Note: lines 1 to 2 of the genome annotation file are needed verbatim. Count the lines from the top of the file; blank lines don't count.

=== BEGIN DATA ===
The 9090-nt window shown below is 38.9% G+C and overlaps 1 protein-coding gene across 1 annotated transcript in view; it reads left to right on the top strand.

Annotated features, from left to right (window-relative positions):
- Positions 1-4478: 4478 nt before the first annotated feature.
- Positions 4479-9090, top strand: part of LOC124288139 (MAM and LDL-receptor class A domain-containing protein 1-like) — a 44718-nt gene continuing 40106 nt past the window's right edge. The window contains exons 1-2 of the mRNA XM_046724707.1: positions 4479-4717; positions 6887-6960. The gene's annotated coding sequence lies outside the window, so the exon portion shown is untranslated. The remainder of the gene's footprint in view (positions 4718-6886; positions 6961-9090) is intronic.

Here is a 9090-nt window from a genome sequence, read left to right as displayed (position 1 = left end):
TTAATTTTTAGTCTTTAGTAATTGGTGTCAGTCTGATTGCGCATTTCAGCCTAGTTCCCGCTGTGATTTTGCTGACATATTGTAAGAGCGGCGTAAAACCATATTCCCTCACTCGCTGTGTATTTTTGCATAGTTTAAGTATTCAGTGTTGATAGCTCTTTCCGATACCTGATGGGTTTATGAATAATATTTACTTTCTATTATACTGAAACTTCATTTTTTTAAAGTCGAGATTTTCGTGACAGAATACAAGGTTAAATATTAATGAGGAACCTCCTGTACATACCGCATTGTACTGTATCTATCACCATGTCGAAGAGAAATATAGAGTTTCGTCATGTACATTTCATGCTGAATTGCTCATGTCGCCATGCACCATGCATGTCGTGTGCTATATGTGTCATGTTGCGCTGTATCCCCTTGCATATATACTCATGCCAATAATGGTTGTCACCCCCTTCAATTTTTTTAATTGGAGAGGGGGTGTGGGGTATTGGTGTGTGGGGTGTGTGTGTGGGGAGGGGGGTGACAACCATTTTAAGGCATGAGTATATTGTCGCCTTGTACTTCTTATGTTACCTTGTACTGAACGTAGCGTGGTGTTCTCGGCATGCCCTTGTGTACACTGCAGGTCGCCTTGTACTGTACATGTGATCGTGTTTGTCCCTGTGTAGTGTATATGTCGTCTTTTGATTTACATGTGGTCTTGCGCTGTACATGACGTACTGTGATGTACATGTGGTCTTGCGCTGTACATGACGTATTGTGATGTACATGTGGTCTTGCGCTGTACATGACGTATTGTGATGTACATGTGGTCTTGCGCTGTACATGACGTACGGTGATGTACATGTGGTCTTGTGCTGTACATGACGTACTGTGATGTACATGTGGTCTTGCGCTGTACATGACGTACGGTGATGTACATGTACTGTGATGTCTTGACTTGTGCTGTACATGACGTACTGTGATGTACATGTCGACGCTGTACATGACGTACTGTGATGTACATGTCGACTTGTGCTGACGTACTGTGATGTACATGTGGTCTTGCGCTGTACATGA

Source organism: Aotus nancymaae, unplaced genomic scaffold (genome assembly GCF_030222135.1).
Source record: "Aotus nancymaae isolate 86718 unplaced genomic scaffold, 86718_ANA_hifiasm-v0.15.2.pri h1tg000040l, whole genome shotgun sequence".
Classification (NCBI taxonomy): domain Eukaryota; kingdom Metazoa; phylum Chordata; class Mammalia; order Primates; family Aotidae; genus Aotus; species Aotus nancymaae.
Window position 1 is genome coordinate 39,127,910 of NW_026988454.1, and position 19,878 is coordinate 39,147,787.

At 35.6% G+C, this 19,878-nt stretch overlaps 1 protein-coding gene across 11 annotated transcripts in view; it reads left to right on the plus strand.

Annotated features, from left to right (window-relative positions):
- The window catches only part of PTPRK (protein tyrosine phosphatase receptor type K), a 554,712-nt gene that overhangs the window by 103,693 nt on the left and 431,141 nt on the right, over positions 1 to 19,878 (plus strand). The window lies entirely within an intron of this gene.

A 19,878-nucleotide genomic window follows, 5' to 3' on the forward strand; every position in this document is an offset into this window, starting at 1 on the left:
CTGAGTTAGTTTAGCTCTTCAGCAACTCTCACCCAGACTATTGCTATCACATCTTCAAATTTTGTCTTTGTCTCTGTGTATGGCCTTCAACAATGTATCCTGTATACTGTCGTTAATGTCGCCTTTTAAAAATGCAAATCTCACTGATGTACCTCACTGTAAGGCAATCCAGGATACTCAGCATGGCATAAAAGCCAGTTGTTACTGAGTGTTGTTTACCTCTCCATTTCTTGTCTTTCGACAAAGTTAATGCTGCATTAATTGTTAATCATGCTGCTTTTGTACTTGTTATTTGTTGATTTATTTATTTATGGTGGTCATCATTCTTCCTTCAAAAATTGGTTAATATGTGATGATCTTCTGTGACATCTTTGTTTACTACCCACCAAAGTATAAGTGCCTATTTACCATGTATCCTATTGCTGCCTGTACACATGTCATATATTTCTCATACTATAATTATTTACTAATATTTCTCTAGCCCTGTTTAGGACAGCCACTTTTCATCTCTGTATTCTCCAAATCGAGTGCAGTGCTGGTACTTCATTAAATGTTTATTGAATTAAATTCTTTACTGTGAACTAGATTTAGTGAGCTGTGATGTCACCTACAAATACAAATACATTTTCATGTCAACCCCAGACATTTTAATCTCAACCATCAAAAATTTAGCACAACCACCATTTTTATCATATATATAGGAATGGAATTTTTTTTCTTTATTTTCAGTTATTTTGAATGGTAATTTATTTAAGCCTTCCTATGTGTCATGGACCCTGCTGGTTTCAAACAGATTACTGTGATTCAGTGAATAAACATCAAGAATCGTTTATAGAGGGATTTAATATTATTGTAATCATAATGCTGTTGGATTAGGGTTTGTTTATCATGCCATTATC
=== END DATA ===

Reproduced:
The 9090-nt window shown below is 38.9% G+C and overlaps 1 protein-coding gene across 1 annotated transcript in view; it reads left to right on the top strand.

Annotated features, from left to right (window-relative positions):